Rolling stock renewal boom: cities are refreshing their fleets

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Building a new metro line is sexy. Renewing an existing metro fleet? Not so much. Politicians are often reluctant to be seen devoting valuable public funds to replacing overburdened rail vehicles, but some cities, like Berlin, have been running the same metro carriages since the early seventies.

UITP’s Metro Subcommittee has been discussing the fleet renewal projects currently underway in a number of major cities, including London, Hong Kong and Paris. According to Laurent Dauby, UITP’s rail expert, apart from the growing awareness among politicians of the need to replace ageing rolling stock, passenger numbers are up, and those passengers increasingly expect a certain minimum level of comfort – comfort that you can’t find in carriages that are nearly 50 years old. “Streets are congested, people are getting more environmentally aware, so ridership figures are increasing. This puts extra pressure on the system and eventually, it needs re-investment and renewal.”

Here’s a round-up of some of the latest fleet renewal projects:

Hamburg: A tender for the procurement of the new generation (DT6) trains will be launched in October 2016, with first deliveries expected around 2019. The additional trains are needed to serve the line U4 extension, but also to serve the growing passenger numbers in the city. They are also part of Hamburg’s longer-term ambition to host the Olympic games in 2024 or 2028. The trains will be 40m 4-car trainsets to be flexibly operated as single or double traction.

Berlin: The first 2 narrow profile (4-car) metro trains ordered in 2012 from Stadler are under commission. 11 more will be delivered after 2017 and another 24 are in option. They will replace old generation A3L71 trains that have operated since the early seventies. This is the first time Stadler will deliver metro rolling stock.

In addition, BVG has been carrying out refurbishment of 130 cars of series F74 und F76 since 2010; the programme is due to end in 2018. The refurbishment programme for 70 cars of series F79 was cancelled due too high corrosion level of structural parts.

MTR is busy with its largest train procurement programme ever in order to face the network expansion and to replace ageing assets. 

Hong Kong: MTR is busy with its largest train procurement programme ever in order to face the network expansion and to replace ageing assets. The programme envisions 163 trains (1327 cars) to serve metro, commuter railways and high speed services. Except for 30 cars produced by a joint venture between Alstom and CNR, all trains are produced by Chinese and Korean manufacturers. Deliveries are expected between 2016 and 2023.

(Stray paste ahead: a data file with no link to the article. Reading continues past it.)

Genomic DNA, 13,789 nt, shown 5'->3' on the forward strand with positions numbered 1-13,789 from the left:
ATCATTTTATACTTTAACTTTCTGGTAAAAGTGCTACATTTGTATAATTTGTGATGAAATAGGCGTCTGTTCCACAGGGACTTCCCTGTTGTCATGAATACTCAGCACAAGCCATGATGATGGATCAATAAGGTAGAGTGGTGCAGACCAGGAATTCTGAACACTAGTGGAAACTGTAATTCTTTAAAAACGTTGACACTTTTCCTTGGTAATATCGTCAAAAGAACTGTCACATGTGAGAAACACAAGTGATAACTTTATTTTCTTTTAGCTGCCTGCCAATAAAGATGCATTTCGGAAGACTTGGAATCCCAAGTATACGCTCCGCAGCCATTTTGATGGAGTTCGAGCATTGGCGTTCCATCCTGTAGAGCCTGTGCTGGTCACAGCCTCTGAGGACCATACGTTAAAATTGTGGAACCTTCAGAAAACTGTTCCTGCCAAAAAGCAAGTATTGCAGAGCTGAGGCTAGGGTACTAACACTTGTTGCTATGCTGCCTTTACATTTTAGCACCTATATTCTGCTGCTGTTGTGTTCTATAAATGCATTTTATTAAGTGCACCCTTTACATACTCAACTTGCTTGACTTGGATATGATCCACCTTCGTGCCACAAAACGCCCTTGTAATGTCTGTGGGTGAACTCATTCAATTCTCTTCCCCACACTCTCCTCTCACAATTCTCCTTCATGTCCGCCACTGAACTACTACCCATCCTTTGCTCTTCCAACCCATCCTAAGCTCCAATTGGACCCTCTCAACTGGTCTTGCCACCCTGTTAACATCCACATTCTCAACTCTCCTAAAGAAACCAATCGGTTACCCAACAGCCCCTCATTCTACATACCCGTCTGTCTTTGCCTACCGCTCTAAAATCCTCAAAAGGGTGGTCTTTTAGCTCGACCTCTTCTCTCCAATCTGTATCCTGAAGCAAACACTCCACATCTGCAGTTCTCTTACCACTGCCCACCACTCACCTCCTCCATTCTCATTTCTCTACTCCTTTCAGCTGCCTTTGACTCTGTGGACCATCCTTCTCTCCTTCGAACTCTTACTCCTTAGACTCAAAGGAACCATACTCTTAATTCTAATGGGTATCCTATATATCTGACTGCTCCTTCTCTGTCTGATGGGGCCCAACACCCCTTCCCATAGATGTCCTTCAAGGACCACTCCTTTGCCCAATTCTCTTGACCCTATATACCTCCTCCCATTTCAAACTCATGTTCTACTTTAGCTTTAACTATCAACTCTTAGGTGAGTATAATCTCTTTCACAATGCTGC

MTR chose to run new purchase instead of refurbishment programme due to falling rolling stock price driven by very competitive Asian players. Nevertheless, a project is underway to convert 8 x 12 car trains and 16 x 4 car trains into 20 x 8-car trains: a masterpiece in in- house engineering!

London: In the overground fleet, 57 trains are being upgraded from 4 cars to 5 cars and 2 additional 5 Car trains have also been ordered to increase the total size of the fleet to 59 x 5 Car trains to meet capacity demands predicted by 2021. 5 additional trains will be required to run the Northern line extension. Bakerloo line trains are undergoing some reinforcement engineering activities to be extended till 2025-27. Expressions of interest are being sought for the supply of up to 18 new trains to increase the capacity of the Jubilee Line by 13% and to give a 34tph service by 2021. Finally, and above all, London Underground has started work on the next generation of Tube trains. The project is called New Tube for London: about 250 air-cooled, high capacity, walkthrough, deep level tube trains capable of fully automatic operation are needed for the Piccadilly, Central, Bakerloo and Waterloo & City Lines. An OJEU notice has been issued seeking expressions of interest to build the new trains.  Issue of the formal invitation to tender is expected during 2015.

All rolling stock acquisition contracts also generate secondary complex industrial projects of stabling yards and workshop adaptation.

Lyon: SYTRA is also engaged in a rolling stock renewal programme for the next 15 years to modernise and increase its capacity. The programme, called “Avenir Metro”, foresees  lower headway to strengthen capacity and the mixed use of existing and new fleet called MPLNG (Matériel Pneus Lyon Nouvelle Génération). The process will span over 10 years till 2025.

Marseille: On the occasion of the RTM fleet renewal, it was decided to upgrade the system to full UTO operation. 38 trains will be procured (+ 60 in option) between 2020 and 2023.

Paris: An additional order for 14 MP05 trainsets was issued in 2012 (total order 67 MP05s). Between November 2014 and May 2015, 7 MP05 trainsets were put into service on line 14. A contract for MP14 generation was signed in March 2015 for 35 8-car trains to be used as GoA 4 and GoA 2 operationon lines 14, 4 and L11. V

Vienna: Wiener Linien launched a call for tender for 45 new U5 trains in June 2015. The line will be turned into full UTP driverless operation. The tender includes delvey of trains as well as service and maintenance. The selection of supplier should take place at the end of 2016 and delivery is expected to span between 2018-2029.

All rolling stock acquisition contracts also generate secondary complex industrial projects of stabling yards and workshop adaptation.

  • Contact: laurent.dauby(at)uitp.org

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